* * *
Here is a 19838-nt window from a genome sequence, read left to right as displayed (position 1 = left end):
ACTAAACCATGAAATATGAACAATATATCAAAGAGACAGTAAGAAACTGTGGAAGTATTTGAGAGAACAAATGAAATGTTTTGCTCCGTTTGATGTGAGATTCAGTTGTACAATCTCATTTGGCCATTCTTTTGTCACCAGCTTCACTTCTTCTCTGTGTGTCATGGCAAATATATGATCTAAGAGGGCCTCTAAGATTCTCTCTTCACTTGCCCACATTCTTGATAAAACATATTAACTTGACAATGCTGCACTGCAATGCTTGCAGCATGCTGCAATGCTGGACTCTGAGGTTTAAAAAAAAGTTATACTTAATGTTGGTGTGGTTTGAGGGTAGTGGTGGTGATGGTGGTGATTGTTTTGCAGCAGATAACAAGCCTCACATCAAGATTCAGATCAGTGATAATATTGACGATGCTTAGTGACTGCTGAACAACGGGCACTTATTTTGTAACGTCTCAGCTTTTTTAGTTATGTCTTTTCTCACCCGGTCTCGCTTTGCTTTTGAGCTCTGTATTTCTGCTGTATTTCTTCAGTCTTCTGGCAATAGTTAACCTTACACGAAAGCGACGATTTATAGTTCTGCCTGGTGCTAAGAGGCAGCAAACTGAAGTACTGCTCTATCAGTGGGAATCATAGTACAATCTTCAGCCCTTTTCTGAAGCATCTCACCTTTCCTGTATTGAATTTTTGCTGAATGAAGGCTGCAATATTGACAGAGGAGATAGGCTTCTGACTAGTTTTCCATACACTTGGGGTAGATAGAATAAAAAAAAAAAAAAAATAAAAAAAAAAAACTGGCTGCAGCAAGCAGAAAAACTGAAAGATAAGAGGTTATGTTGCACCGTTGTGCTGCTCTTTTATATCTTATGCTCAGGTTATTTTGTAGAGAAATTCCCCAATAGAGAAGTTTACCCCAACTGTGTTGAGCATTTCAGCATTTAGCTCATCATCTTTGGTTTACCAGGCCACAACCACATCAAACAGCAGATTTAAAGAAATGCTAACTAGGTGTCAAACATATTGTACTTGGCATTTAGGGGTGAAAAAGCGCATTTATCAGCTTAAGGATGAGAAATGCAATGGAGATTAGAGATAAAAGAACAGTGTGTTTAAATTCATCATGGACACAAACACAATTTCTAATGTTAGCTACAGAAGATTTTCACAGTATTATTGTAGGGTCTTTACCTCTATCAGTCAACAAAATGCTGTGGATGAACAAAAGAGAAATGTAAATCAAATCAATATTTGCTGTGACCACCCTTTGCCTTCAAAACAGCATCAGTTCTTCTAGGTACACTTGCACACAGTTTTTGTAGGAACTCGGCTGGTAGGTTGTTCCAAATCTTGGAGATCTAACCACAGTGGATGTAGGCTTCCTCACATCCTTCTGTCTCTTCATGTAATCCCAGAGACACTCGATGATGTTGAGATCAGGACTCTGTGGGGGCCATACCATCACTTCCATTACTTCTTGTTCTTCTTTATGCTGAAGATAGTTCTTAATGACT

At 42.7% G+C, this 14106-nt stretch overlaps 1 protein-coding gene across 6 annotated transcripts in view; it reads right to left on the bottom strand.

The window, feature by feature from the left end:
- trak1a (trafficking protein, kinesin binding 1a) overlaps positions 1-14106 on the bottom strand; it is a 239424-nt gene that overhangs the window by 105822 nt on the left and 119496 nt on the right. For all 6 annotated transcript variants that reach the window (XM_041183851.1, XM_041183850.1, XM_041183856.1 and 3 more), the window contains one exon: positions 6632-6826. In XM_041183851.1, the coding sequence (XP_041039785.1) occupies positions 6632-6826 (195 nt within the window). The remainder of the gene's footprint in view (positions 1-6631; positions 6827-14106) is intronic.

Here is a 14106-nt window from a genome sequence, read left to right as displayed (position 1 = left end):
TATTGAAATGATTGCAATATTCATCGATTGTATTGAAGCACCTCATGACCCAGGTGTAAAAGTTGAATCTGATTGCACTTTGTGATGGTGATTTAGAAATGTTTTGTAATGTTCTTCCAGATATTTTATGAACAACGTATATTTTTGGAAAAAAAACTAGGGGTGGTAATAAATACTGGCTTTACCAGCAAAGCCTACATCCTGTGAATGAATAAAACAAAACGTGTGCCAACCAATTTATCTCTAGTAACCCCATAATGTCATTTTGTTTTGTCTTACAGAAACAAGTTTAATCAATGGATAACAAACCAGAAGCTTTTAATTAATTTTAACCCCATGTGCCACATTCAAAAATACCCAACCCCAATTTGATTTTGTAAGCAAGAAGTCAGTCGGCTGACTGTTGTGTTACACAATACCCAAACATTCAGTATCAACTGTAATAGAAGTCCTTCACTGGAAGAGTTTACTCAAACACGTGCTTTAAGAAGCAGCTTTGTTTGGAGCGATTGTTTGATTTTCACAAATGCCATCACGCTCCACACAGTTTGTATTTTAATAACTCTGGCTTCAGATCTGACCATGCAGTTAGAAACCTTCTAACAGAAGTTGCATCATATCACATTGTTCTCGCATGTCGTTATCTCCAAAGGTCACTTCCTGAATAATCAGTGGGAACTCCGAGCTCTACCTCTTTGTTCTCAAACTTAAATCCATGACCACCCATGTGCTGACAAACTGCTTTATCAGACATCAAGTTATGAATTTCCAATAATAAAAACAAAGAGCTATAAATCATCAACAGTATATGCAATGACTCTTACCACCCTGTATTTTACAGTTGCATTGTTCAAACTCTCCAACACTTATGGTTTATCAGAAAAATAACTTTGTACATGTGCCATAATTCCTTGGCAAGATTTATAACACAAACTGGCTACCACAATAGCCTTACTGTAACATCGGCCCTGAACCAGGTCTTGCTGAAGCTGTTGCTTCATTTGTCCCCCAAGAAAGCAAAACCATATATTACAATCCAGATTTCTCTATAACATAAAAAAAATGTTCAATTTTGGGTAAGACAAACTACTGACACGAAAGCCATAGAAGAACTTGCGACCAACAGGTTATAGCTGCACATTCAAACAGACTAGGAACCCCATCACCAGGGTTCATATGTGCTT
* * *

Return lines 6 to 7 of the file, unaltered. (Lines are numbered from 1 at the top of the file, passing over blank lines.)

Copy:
Here is a 14106-nt window from a genome sequence, read left to right as displayed (position 1 = left end):
TATTGAAATGATTGCAATATTCATCGATTGTATTGAAGCACCTCATGACCCAGGTGTAAAAGTTGAATCTGATTGCACTTTGTGATGGTGATTTAGAAATGTTTTGTAATGTTCTTCCAGATATTTTATGAACAACGTATATTTTTGGAAAAAAAACTAGGGGTGGTAATAAATACTGGCTTTACCAGCAAAGCCTACATCCTGTGAATGAATAAAACAAAACGTGTGCCAACCAATTTATCTCTAGTAACCCCATAATGTCATTTTGTTTTGTCTTACAGAAACAAGTTTAATCAATGGATAACAAACCAGAAGCTTTTAATTAATTTTAACCCCATGTGCCACATTCAAAAATACCCAACCCCAATTTGATTTTGTAAGCAAGAAGTCAGTCGGCTGACTGTTGTGTTACACAATACCCAAACATTCAGTATCAACTGTAATAGAAGTCCTTCACTGGAAGAGTTTACTCAAACACGTGCTTTAAGAAGCAGCTTTGTTTGGAGCGATTGTTTGATTTTCACAAATGCCATCACGCTCCACACAGTTTGTATTTTAATAACTCTGGCTTCAGATCTGACCATGCAGTTAGAAACCTTCTAACAGAAGTTGCATCATATCACATTGTTCTCGCATGTCGTTATCTCCAAAGGTCACTTCCTGAATAATCAGTGGGAACTCCGAGCTCTACCTCTTTGTTCTCAAACTTAAATCCATGACCACCCATGTGCTGACAAACTGCTTTATCAGACATCAAGTTATGAATTTCCAATAATAAAAACAAAGAGCTATAAATCATCAACAGTATATGCAATGACTCTTACCACCCTGTATTTTACAGTTGCATTGTTCAAACTCTCCAACACTTATGGTTTATCAGAAAAATAACTTTGTACATGTGCCATAATTCCTTGGCAAGATTTATAACACAAACTGGCTACCACAATAGCCTTACTGTAACATCGGCCCTGAACCAGGTCTTGCTGAAGCTGTTGCTTCATTTGTCCCCCAAGAAAGCAAAACCATATATTACAATCCAGATTTCTCTATAACATAAAAAAAATGTTCAATTTTGGGTAAGACAAACTACTGACACGAAAGCCATAGAAGAACTTGCGACCAACAGGTTATAGCTGCACATTCAAACAGACTAGGAACCCCATCACCAGGGTTCATATGTGCTT